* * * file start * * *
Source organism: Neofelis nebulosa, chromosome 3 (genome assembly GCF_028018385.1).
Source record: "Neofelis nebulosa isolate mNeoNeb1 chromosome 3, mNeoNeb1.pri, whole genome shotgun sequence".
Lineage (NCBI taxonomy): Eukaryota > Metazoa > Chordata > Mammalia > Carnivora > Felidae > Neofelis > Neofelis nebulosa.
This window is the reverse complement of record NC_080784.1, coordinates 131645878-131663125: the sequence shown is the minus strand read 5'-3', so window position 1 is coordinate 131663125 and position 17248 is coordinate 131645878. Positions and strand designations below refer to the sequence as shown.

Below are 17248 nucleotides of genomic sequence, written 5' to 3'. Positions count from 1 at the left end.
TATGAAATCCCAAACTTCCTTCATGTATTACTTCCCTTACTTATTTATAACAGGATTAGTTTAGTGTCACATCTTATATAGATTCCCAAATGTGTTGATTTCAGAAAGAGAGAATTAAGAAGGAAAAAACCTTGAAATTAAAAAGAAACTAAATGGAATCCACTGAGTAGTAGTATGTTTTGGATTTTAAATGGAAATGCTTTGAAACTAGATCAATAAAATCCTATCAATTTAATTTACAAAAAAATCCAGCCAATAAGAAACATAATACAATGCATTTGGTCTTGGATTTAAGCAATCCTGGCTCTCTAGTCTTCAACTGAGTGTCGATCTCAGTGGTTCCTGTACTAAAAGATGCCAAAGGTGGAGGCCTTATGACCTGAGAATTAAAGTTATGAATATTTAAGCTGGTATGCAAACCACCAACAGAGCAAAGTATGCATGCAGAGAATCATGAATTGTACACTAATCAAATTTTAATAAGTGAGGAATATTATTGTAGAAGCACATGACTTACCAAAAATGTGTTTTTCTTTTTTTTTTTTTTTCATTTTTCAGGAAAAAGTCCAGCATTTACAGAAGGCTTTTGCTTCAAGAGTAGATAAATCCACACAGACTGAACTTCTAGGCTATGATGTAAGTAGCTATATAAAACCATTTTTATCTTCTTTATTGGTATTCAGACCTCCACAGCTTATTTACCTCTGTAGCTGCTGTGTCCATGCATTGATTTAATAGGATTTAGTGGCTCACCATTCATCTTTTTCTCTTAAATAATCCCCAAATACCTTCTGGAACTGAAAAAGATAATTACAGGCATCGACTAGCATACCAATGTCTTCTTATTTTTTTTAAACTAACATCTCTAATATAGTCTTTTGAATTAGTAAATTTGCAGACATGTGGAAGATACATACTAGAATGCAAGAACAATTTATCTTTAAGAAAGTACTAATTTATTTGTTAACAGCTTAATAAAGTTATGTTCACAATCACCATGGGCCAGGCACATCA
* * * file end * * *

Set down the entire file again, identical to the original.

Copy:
Source organism: Neofelis nebulosa, chromosome 3 (genome assembly GCF_028018385.1).
Source record: "Neofelis nebulosa isolate mNeoNeb1 chromosome 3, mNeoNeb1.pri, whole genome shotgun sequence".
Lineage (NCBI taxonomy): Eukaryota > Metazoa > Chordata > Mammalia > Carnivora > Felidae > Neofelis > Neofelis nebulosa.
This window is the reverse complement of record NC_080784.1, coordinates 131645878-131663125: the sequence shown is the minus strand read 5'-3', so window position 1 is coordinate 131663125 and position 17248 is coordinate 131645878. Positions and strand designations below refer to the sequence as shown.

Below are 17248 nucleotides of genomic sequence, written 5' to 3'. Positions count from 1 at the left end.
TATGAAATCCCAAACTTCCTTCATGTATTACTTCCCTTACTTATTTATAACAGGATTAGTTTAGTGTCACATCTTATATAGATTCCCAAATGTGTTGATTTCAGAAAGAGAGAATTAAGAAGGAAAAAACCTTGAAATTAAAAAGAAACTAAATGGAATCCACTGAGTAGTAGTATGTTTTGGATTTTAAATGGAAATGCTTTGAAACTAGATCAATAAAATCCTATCAATTTAATTTACAAAAAAATCCAGCCAATAAGAAACATAATACAATGCATTTGGTCTTGGATTTAAGCAATCCTGGCTCTCTAGTCTTCAACTGAGTGTCGATCTCAGTGGTTCCTGTACTAAAAGATGCCAAAGGTGGAGGCCTTATGACCTGAGAATTAAAGTTATGAATATTTAAGCTGGTATGCAAACCACCAACAGAGCAAAGTATGCATGCAGAGAATCATGAATTGTACACTAATCAAATTTTAATAAGTGAGGAATATTATTGTAGAAGCACATGACTTACCAAAAATGTGTTTTTCTTTTTTTTTTTTTTTCATTTTTCAGGAAAAAGTCCAGCATTTACAGAAGGCTTTTGCTTCAAGAGTAGATAAATCCACACAGACTGAACTTCTAGGCTATGATGTAAGTAGCTATATAAAACCATTTTTATCTTCTTTATTGGTATTCAGACCTCCACAGCTTATTTACCTCTGTAGCTGCTGTGTCCATGCATTGATTTAATAGGATTTAGTGGCTCACCATTCATCTTTTTCTCTTAAATAATCCCCAAATACCTTCTGGAACTGAAAAAGATAATTACAGGCATCGACTAGCATACCAATGTCTTCTTATTTTTTTTAAACTAACATCTCTAATATAGTCTTTTGAATTAGTAAATTTGCAGACATGTGGAAGATACATACTAGAATGCAAGAACAATTTATCTTTAAGAAAGTACTAATTTATTTGTTAACAGCTTAATAAAGTTATGTTCACAATCACCATGGGCCAGGCACATCA